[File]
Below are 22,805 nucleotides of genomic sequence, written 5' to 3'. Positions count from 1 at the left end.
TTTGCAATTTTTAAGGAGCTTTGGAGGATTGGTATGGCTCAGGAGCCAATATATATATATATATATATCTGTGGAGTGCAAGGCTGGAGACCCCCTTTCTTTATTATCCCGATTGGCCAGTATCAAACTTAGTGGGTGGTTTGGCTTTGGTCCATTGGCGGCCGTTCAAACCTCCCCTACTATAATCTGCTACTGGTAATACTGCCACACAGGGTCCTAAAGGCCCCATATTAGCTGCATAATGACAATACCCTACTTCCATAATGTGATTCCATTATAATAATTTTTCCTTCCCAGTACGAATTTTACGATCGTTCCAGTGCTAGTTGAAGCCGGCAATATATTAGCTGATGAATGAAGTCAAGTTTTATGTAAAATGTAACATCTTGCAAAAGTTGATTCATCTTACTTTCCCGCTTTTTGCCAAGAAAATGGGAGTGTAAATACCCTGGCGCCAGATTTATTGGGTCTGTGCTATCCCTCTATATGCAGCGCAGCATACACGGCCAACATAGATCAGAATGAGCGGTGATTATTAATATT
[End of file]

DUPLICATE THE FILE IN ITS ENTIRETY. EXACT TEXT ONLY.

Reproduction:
Below are 22,805 nucleotides of genomic sequence, written 5' to 3'. Positions count from 1 at the left end.
TTTGCAATTTTTAAGGAGCTTTGGAGGATTGGTATGGCTCAGGAGCCAATATATATATATATATATATCTGTGGAGTGCAAGGCTGGAGACCCCCTTTCTTTATTATCCCGATTGGCCAGTATCAAACTTAGTGGGTGGTTTGGCTTTGGTCCATTGGCGGCCGTTCAAACCTCCCCTACTATAATCTGCTACTGGTAATACTGCCACACAGGGTCCTAAAGGCCCCATATTAGCTGCATAATGACAATACCCTACTTCCATAATGTGATTCCATTATAATAATTTTTCCTTCCCAGTACGAATTTTACGATCGTTCCAGTGCTAGTTGAAGCCGGCAATATATTAGCTGATGAATGAAGTCAAGTTTTATGTAAAATGTAACATCTTGCAAAAGTTGATTCATCTTACTTTCCCGCTTTTTGCCAAGAAAATGGGAGTGTAAATACCCTGGCGCCAGATTTATTGGGTCTGTGCTATCCCTCTATATGCAGCGCAGCATACACGGCCAACATAGATCAGAATGAGCGGTGATTATTAATATT